Indian garments like the sari, dhoti and lungi adapt beautifully to varied weather conditions, shows research!
Only a Bollywood heroine can cavort around the Alps in a chiffon sari without losing her extremities to frostbite. But the idea may not be as ridiculous as it seems.
The sari, says fresh research, can alternately cool and warm a body simply in the way it is draped.
Dr Madhavi Indraganti, a Hyderabad-bred architect and scholar who teaches at the Prince Sultan University in Riyadh, has established that the sari is all-weather wear in a paper published in a peer-reviewed journal Architectural Science Review.
The nub of it is: you can go from summer to winter in the same sari, and you’ll have all-round comfort just by making small changes with the pallu and a few add-on accessories. And it is not just the sari that is weather-versatile Indian wear.The four-yard dhoti, the two-yard lungi and the pancha (dhoti tied through the legs) are all capable of shielding the body from extreme heat and cold to varying degrees, says Indraganti.
“When comparing Indian thermal comfort data from the field, I wanted to know the exact value of the clothing insulation of the sari (standard insulation values have been derived for almost every article of clothing and common clothing ensembles in the world), but there were no published standards for the sari, says Indraganti. Computing the insulation value of indigenous clothing (measured in units called `clo’) can help researchers prescribe more accurate thermal comfort models for India. The insulation value of the sari has been determined earlier but only Indraganti had studied it in its various drapes.
In 2013, on a Fulbright-Nehru Fellowship, Indraganti collaborated with other scholars to conduct a year-long study on the sari. She tested two saris, a lightweight yellow silk Kalakshetra sari from Tamil Nadu, and a heavier green polyester sari from Gadag, Karnataka. These she draped around a female thermal manikin called Monica, in the common Nivi style, with the length wound around the body from right to left, pleated in the front at the waist, the pallu swept back over a shoulder.
The $200,000 thermal manikin contained a heat engine which could simulate the temperature of the human body and its thermal responses to stimuli like humidity , room temperature, ventilation, and clothing insulation. Maintaining the chamber temperature at 20 degrees, and Monica’s skin temperature at 34 degrees, the team outfitted her in nine ensembles complete with undergarments, a sari under skirt and bodice. The ensembles corresponded with the way saris are usually draped in summer, monsoon and winter.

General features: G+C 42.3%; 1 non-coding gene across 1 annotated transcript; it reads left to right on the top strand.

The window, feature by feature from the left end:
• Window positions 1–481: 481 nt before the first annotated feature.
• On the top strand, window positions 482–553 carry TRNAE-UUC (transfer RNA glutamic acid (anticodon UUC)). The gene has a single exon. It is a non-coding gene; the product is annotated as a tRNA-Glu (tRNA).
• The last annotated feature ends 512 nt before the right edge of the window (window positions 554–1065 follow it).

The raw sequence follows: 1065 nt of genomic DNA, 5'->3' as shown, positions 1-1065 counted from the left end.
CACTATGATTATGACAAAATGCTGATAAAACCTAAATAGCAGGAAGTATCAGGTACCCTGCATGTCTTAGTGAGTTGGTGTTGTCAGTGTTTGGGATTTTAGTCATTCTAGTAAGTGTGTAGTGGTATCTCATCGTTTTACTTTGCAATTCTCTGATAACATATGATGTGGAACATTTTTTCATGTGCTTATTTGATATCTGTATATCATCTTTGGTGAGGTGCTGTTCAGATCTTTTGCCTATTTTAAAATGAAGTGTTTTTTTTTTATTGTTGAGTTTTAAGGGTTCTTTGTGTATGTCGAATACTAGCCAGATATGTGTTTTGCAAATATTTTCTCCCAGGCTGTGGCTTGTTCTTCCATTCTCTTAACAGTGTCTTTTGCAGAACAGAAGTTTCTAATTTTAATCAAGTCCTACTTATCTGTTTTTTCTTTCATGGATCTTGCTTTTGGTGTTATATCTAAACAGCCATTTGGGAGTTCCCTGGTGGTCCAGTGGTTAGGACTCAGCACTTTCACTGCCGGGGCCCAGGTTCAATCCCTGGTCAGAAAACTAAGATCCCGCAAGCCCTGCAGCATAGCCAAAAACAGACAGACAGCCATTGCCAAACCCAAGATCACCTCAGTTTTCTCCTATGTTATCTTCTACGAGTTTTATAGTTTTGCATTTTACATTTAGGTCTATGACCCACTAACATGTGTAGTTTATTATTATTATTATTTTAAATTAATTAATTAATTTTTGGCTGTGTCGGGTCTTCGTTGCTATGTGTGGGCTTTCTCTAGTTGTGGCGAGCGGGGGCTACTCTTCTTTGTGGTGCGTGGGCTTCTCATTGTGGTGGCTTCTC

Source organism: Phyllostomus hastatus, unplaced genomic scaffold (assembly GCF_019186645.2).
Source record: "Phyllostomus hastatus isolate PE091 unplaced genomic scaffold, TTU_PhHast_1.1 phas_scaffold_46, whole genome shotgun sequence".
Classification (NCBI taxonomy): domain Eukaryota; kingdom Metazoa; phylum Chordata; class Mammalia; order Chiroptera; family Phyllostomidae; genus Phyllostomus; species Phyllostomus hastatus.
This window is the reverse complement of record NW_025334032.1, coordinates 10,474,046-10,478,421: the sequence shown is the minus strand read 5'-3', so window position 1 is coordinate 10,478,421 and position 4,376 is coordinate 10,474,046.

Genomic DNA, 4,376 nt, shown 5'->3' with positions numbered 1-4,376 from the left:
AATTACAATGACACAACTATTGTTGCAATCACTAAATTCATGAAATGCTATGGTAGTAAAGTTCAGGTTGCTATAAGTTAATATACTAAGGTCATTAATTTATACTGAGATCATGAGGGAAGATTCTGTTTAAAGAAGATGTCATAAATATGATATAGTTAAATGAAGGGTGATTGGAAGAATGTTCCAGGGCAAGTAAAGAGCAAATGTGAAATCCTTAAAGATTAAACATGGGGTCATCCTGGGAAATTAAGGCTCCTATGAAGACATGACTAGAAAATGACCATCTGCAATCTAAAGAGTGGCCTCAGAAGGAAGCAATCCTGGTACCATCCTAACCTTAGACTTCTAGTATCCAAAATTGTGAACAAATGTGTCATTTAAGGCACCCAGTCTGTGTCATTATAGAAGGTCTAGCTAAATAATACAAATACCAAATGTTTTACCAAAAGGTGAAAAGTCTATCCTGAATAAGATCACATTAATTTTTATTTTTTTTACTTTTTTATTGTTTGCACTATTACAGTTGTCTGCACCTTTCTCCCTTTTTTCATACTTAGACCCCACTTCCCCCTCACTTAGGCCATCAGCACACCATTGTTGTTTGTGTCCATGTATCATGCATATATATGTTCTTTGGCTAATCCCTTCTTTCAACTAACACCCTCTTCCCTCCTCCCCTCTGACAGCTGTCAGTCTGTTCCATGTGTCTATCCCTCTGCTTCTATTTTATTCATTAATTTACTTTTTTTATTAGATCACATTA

The results showed that the sari can handle a wide range of weather conditions. The clothing insulation values were increased by as much as 47% just by changing the drape on the upper body alone. Winter drapes provided al most as much insulation as coveralls, long-sleeved thermal underwear and long underwear bottoms. The sum mer and monsoon ensembles simi larly came close to the Western pairing of turtleneck blouse, skirt, socks and formal shoes.
“You can reduce the clothing insulation of a sari to the value of a pair of knickers and take it up to that of a three-piece suit,” remarks Indraganti.
In field studies, she’d seen domestic workers lift the sari hem up some inches to the calves by tucking the pleats into the waistband. This created more legroom and im proved air circulation up the legs.
Indraganti points out that women can wear a sweater over the blouse when it’s cold, the way she did in Japan at 5 degrees Celsius, or drape the pallu over their heads the way they do in Jaipur and Rajasthan to protect against a severe sun.
Dr Indraganti has also researched the thermo adaptability of dhoti, lungi, pancha and salwar kameez with different dupatta drapes, but she hasn’t published the data yet. However, she computed the data for the first three for STOI.Interestingly, she says, the dhoti ensemble offered the lowest insulation compared to the lungi and the pancha.Obviously, it exposes the skin more and so lowers insulation, she explains. It probably explains why some men pair their dhotis with knee-length socks when the weather bites.
“We also investigated how the insulation varied with the lungi and pancha folded up to the knees.Interestingly exposing the calves reduced the clo value of these only by about 8-10%, unlike the wider variation possible with the sari,” Indraganti reveals.